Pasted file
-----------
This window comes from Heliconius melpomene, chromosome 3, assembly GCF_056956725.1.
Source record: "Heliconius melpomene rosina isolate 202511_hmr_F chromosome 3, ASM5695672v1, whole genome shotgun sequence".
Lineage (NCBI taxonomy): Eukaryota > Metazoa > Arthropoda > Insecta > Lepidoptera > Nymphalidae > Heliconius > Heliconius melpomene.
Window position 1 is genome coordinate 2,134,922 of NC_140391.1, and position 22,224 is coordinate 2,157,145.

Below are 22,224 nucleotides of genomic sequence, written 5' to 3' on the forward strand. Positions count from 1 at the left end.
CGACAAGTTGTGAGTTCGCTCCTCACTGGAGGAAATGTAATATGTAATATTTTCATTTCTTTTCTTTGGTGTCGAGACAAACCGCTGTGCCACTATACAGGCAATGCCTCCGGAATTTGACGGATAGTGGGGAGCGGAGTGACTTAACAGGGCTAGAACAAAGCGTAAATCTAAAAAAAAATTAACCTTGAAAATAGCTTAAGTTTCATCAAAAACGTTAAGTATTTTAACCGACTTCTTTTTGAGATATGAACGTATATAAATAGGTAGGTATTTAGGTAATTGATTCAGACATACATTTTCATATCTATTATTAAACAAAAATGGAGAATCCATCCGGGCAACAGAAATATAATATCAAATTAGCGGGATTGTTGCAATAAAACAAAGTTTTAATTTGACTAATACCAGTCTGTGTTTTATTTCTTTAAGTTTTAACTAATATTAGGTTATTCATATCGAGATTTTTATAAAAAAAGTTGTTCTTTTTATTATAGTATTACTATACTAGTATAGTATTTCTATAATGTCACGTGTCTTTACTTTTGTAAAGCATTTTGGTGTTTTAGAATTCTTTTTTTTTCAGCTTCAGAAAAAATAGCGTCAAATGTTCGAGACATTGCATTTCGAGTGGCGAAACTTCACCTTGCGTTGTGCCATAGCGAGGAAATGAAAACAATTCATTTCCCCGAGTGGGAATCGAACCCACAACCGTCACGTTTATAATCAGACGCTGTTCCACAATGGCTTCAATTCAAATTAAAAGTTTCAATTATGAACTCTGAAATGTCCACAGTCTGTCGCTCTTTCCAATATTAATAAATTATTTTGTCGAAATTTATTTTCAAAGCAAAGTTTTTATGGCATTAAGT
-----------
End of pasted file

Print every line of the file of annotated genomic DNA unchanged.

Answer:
This window comes from Heliconius melpomene, chromosome 3, assembly GCF_056956725.1.
Source record: "Heliconius melpomene rosina isolate 202511_hmr_F chromosome 3, ASM5695672v1, whole genome shotgun sequence".
Lineage (NCBI taxonomy): Eukaryota > Metazoa > Arthropoda > Insecta > Lepidoptera > Nymphalidae > Heliconius > Heliconius melpomene.
Window position 1 is genome coordinate 2,134,922 of NC_140391.1, and position 22,224 is coordinate 2,157,145.

Below are 22,224 nucleotides of genomic sequence, written 5' to 3' on the forward strand. Positions count from 1 at the left end.
CGACAAGTTGTGAGTTCGCTCCTCACTGGAGGAAATGTAATATGTAATATTTTCATTTCTTTTCTTTGGTGTCGAGACAAACCGCTGTGCCACTATACAGGCAATGCCTCCGGAATTTGACGGATAGTGGGGAGCGGAGTGACTTAACAGGGCTAGAACAAAGCGTAAATCTAAAAAAAAATTAACCTTGAAAATAGCTTAAGTTTCATCAAAAACGTTAAGTATTTTAACCGACTTCTTTTTGAGATATGAACGTATATAAATAGGTAGGTATTTAGGTAATTGATTCAGACATACATTTTCATATCTATTATTAAACAAAAATGGAGAATCCATCCGGGCAACAGAAATATAATATCAAATTAGCGGGATTGTTGCAATAAAACAAAGTTTTAATTTGACTAATACCAGTCTGTGTTTTATTTCTTTAAGTTTTAACTAATATTAGGTTATTCATATCGAGATTTTTATAAAAAAAGTTGTTCTTTTTATTATAGTATTACTATACTAGTATAGTATTTCTATAATGTCACGTGTCTTTACTTTTGTAAAGCATTTTGGTGTTTTAGAATTCTTTTTTTTTCAGCTTCAGAAAAAATAGCGTCAAATGTTCGAGACATTGCATTTCGAGTGGCGAAACTTCACCTTGCGTTGTGCCATAGCGAGGAAATGAAAACAATTCATTTCCCCGAGTGGGAATCGAACCCACAACCGTCACGTTTATAATCAGACGCTGTTCCACAATGGCTTCAATTCAAATTAAAAGTTTCAATTATGAACTCTGAAATGTCCACAGTCTGTCGCTCTTTCCAATATTAATAAATTATTTTGTCGAAATTTATTTTCAAAGCAAAGTTTTTATGGCATTAAGT